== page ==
First-Class Condition. I don't like such language in CC&Rs because "first-class" is hard to define. It's also at odds with reserving for replacement. If a roof has a 20-year life, is it no longer "first-class" when it's ten years old, thereby obligating the association to replace it? Whenever my office restates documents, we replace "first-class" with more appropriate language.
RECOMMENDATION: The primary purpose of an association is to maintain the common areas. Boards should not defer maintenance, especially if their CC&Rs require the project be kept in a first-class condition. Failure to do so could result in liability if persons or property are damaged as a result of common area component failures. (See "Sands v. Walnut Gardens.)
TELL SENATORS "NO"
ON SB 323
Senate Bill 323 (Wieckowski) passed the Senate Housing Committee and is now on the Senate floor. The bill will likely be heard and voted on this week.
It is critical we STOP this problematic bill and it’s negative impacts on community associations. If you recall, SB 323 prohibits an association from establishing qualifications for board members and adds a number of requirements which are unnecessary.
We need your help to STOP SB 323. We’ve updated our online advocacy letter to go directly to your senator asking them to Vote NO on SB 323. Simply send our pre-drafted letter to your legislator by clicking here.
You can read more about the troublesome impacts of SB 323 on our Legislative Session Hot Bills page. If you have any questions, you can contact us at [email protected].
Nathan McGuire, Esq.
Chair of CAI-CLAC
Earthquake Insurance. My last two newsletters had comments in the "Feedback" section from homeowners for and against earthquake insurance called "Motus." Following is a response from the President of Motus Insurance, describing the product:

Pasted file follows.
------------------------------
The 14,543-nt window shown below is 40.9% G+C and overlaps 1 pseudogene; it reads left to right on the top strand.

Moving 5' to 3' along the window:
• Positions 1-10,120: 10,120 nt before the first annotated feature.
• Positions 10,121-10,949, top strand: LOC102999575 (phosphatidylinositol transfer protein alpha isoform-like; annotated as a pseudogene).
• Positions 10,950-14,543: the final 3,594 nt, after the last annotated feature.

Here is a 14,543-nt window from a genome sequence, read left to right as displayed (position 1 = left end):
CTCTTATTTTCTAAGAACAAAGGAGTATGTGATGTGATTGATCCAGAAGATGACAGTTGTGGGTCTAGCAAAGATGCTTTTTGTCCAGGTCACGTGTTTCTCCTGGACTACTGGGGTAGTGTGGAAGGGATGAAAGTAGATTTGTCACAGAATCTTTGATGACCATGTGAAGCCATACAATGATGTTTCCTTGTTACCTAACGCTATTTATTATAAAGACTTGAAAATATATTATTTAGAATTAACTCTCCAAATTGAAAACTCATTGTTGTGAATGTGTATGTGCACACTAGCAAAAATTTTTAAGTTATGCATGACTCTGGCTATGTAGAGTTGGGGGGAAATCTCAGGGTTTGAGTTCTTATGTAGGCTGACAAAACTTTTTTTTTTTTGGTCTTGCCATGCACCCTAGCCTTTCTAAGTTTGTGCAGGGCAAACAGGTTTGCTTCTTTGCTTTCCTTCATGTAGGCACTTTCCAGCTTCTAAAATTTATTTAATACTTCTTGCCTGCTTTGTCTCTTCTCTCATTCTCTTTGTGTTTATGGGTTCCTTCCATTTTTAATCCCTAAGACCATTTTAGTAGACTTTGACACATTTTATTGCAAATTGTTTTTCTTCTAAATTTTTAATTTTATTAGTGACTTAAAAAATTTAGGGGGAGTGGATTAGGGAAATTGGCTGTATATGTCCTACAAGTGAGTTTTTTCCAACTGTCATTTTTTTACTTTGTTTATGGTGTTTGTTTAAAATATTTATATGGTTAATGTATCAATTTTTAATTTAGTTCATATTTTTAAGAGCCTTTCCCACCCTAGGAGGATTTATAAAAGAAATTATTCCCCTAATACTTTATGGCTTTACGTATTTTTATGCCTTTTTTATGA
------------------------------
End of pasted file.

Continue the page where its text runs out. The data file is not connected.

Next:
"While Motus is in complete alignment with your firm's answer that the best insurance is a master earthquake policy that forces all members to participate in the foundational layer of recovery after an earthquake. In a perfect world, all HOAs should have a master policy with full coverage.
Roughly 32,000 condominium associations in California do not have a master earthquake policy. In addition, there are currently 2.5 to 2.8 million condo-like units in California. However, there are only 900,000 HO-6 policies in force. The California Earthquake Authority (CEA) and its competitors require an HO-6 policy in order to buy individual condo earthquake insurance. That means 1.6 to 1.9 million condominium owners cannot purchase earthquake insurance when there is no master policy in place.
The CEA cannot do the underwriting necessary for an individual living in an association without a master policy. They can only offer $100,000 and their rates are usually 3-5 times higher than their single-family home rate. Also, since the CEA is defined as a residential carrier they can't offer coverage for any common area foundations, structures, garages, utilities, etc.
Motus addresses these problems, which is why the Department of Insurance approved the product. It allows carriers to offer commercial rates and coverages to individuals for the first time, ever. With Motus, the association is an additional insured on the loss assessment and interior coverage.
With Motus, the association does not overwhelm its budget. This is for boards that want a master policy but can't afford it."
-Daniel Wallis, President, Motus Insurance Services. Attached is a PDF presentation describing the insurance.